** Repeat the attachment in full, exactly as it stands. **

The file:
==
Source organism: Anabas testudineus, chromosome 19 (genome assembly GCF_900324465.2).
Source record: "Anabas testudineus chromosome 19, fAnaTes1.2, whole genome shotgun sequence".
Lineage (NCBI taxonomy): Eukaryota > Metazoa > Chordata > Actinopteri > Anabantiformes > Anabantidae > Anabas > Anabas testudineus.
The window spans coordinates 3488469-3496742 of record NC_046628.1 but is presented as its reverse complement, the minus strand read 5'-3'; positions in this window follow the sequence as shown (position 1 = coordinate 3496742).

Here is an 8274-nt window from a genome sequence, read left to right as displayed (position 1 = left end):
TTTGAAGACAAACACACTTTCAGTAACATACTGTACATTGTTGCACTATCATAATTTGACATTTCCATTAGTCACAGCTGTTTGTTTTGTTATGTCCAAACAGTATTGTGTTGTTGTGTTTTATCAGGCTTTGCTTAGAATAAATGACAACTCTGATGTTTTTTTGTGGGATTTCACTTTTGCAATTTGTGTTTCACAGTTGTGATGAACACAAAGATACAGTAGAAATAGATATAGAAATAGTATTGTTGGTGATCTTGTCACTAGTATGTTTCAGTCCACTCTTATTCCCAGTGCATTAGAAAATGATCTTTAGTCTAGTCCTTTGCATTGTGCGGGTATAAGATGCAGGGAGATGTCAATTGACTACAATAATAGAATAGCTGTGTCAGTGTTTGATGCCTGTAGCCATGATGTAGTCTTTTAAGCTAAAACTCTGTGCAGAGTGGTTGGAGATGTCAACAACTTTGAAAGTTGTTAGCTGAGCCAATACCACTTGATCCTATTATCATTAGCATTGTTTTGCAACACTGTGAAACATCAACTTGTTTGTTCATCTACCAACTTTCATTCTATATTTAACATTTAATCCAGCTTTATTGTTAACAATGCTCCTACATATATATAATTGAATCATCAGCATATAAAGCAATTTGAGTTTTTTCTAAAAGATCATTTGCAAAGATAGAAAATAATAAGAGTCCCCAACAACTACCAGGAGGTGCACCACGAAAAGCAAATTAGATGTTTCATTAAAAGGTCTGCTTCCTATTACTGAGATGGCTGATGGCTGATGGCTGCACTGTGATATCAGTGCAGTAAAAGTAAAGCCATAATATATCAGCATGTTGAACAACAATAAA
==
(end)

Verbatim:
Source organism: Anabas testudineus, chromosome 19 (genome assembly GCF_900324465.2).
Source record: "Anabas testudineus chromosome 19, fAnaTes1.2, whole genome shotgun sequence".
Lineage (NCBI taxonomy): Eukaryota > Metazoa > Chordata > Actinopteri > Anabantiformes > Anabantidae > Anabas > Anabas testudineus.
The window spans coordinates 3488469-3496742 of record NC_046628.1 but is presented as its reverse complement, the minus strand read 5'-3'; positions in this window follow the sequence as shown (position 1 = coordinate 3496742).

Here is an 8274-nt window from a genome sequence, read left to right as displayed (position 1 = left end):
TTTGAAGACAAACACACTTTCAGTAACATACTGTACATTGTTGCACTATCATAATTTGACATTTCCATTAGTCACAGCTGTTTGTTTTGTTATGTCCAAACAGTATTGTGTTGTTGTGTTTTATCAGGCTTTGCTTAGAATAAATGACAACTCTGATGTTTTTTTGTGGGATTTCACTTTTGCAATTTGTGTTTCACAGTTGTGATGAACACAAAGATACAGTAGAAATAGATATAGAAATAGTATTGTTGGTGATCTTGTCACTAGTATGTTTCAGTCCACTCTTATTCCCAGTGCATTAGAAAATGATCTTTAGTCTAGTCCTTTGCATTGTGCGGGTATAAGATGCAGGGAGATGTCAATTGACTACAATAATAGAATAGCTGTGTCAGTGTTTGATGCCTGTAGCCATGATGTAGTCTTTTAAGCTAAAACTCTGTGCAGAGTGGTTGGAGATGTCAACAACTTTGAAAGTTGTTAGCTGAGCCAATACCACTTGATCCTATTATCATTAGCATTGTTTTGCAACACTGTGAAACATCAACTTGTTTGTTCATCTACCAACTTTCATTCTATATTTAACATTTAATCCAGCTTTATTGTTAACAATGCTCCTACATATATATAATTGAATCATCAGCATATAAAGCAATTTGAGTTTTTTCTAAAAGATCATTTGCAAAGATAGAAAATAATAAGAGTCCCCAACAACTACCAGGAGGTGCACCACGAAAAGCAAATTAGATGTTTCATTAAAAGGTCTGCTTCCTATTACTGAGATGGCTGATGGCTGATGGCTGCACTGTGATATCAGTGCAGTAAAAGTAAAGCCATAATATATCAGCATGTTGAACAACAATAAA